US stocks rallied for the second day in a row on Thursday, even after the latest GDP showed a second straight contraction, as investors bet the economic slowdown will soon force the Federal Reserve to end its aggressive bull run.
The Dow Jones Industrial Average jumped 332.04 points, or 1%, to 32,529.63. The Prime Index Added more than 400 points in the previous session. The S&P 500 rose 1.2% to 4,072.43, and the Nasdaq Composite added nearly 1.1% to 12,162.59. All major averages are in pace with a winning week as well as their best month of 2022.
After a brief dip after the GDP report, investors shrugged off fears that the Federal Reserve’s attempts to rein in soaring prices could push the economy into a recession. U.S. economic growth fell 0.9% in the second quarter, the Bureau of Economic Analysis reported Thursday. The Dow Jones estimate was for a 0.3% gain. First quarter GDP fell 1.6%.
“While this is certainly on the negative side of the estimates, keep in mind that a 1% decline is relatively small and supports the idea that any recessionary environment will be mild,” said Mike Loewengart, chief executive of the investment strategy for E-Trade, says GDP report.
“The Fed has made it clear that controlling inflation is its top priority, so it’s unlikely to change course due to another negative quarter, although today’s report may seem contradictory. with Powell’s comments on the recession yesterday,” he added. “The market rallied in July, so don’t be surprised to see the reality of the challenges ahead for investors.”
Many characterize a recession as having two consecutive quarters of negative economic growth. It’s more nuanced than that. The National Bureau of Economic Research, the official arbiter of recessions, takes several additional factors into account.
The moves follow a broad-based rally in the previous session after the Fed raised interest rates by 0.75 percentage points for the second straight time to fight inflation, and investors are betting on the fact that the central bank could stop the price spike without pushing the economy into a recession.
Max Wasserman, senior portfolio manager and founder of Miramar Capital, said Thursday’s rise was a continuation of that rally.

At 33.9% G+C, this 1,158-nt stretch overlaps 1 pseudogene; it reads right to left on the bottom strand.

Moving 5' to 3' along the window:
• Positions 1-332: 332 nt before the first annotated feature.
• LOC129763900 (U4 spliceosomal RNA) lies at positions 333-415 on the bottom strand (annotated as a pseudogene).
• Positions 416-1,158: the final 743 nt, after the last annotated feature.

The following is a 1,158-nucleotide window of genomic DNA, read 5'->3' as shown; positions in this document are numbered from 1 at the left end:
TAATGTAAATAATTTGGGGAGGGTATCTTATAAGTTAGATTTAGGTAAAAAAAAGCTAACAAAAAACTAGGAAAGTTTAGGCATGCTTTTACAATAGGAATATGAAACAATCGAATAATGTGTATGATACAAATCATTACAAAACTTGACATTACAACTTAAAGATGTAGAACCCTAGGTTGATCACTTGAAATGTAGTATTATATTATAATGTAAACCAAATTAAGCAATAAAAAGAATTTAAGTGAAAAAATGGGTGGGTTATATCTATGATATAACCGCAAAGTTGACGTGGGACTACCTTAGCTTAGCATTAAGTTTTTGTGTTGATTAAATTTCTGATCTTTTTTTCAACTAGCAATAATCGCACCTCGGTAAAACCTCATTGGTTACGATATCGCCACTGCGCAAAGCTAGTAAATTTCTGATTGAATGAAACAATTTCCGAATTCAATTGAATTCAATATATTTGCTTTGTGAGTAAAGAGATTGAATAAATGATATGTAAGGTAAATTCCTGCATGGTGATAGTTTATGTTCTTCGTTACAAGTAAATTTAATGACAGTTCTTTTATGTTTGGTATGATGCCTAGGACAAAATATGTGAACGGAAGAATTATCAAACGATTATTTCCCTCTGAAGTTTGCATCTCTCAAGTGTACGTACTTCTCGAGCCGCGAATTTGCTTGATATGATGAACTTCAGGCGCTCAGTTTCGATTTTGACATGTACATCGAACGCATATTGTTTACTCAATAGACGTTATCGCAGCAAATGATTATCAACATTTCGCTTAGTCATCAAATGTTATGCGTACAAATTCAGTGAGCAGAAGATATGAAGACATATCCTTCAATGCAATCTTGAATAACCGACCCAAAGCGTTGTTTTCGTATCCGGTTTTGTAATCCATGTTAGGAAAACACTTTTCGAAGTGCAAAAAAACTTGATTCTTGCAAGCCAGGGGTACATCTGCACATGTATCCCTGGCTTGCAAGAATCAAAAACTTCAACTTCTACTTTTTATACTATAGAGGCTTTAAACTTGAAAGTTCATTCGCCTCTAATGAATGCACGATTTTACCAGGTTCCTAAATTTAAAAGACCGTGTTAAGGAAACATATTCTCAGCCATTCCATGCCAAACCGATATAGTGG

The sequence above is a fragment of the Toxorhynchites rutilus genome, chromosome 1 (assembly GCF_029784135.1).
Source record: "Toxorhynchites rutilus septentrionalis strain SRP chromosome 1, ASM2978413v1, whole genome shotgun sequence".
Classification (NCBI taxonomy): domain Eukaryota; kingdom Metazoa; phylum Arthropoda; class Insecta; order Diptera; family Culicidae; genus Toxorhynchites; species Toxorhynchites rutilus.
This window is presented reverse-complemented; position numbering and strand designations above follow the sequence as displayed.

“The attitude is basically that the Fed is saying we’re close to the end, and the GDP number is telling people there’s no compelling reason for the Fed to hit us with 0.75 or 1 point. additional percentage,” he said. “The Fed may still be raising interest rates a bit, but we know they’re not going to continue to rise at the same level.”
Earnings season continues
Corporate earnings this week are also part of the optimism, Wasserman added, saying “profit margins are squeezed due to inflation…but the underlying business all looks pretty strong.” That, combined with the belief that the Fed is “essentially done with aggressive tightening,” gives investors reason to breathe a sigh of relief.
Traders had a deluge of second-quarter corporate earnings to digest on Thursday. Honeywell and Etsy both reported strong results that increased their shares by around 3.7% and 9.9%, respectively. Ford Motor climbed 6.1% after beating profit and revenue estimates and increasing its dividend.
On the other hand, shares of Meta Platforms fell 5.2% on disappointing quarterly numbers. Comcast shares fell 9.1% after reporting that it failed to add first-time broadband subscribers.
Nearly 49% of S&P 500 companies reported earnings. Of those, 71.14% exceeded estimates, according to FactSet data.
Investors are eagerly awaiting earnings from Apple, Amazon, Intel and Roku expected after the bell.
Separately, solar stocks soared after Senate Majority Leader Chuck Schumer, DN.Y., and Sen. Joe Manchin, DW.V., said they reached an agreement on climate spending. Residential solar installers Sunrun and Sunnova jumped nearly 30% and 28%, respectively. SunPower gained about 18.2%. The Invesco Solar ETF gained 7.5%.
Spirit Airlines rose 5.6% after announcing its agreement to be acquired by JetBlue, following a months-long bidding war.
Disclosure: Comcast is the owner of NBCUniversal, parent company of CNBC.
Read today’s market coverage in Spanish here.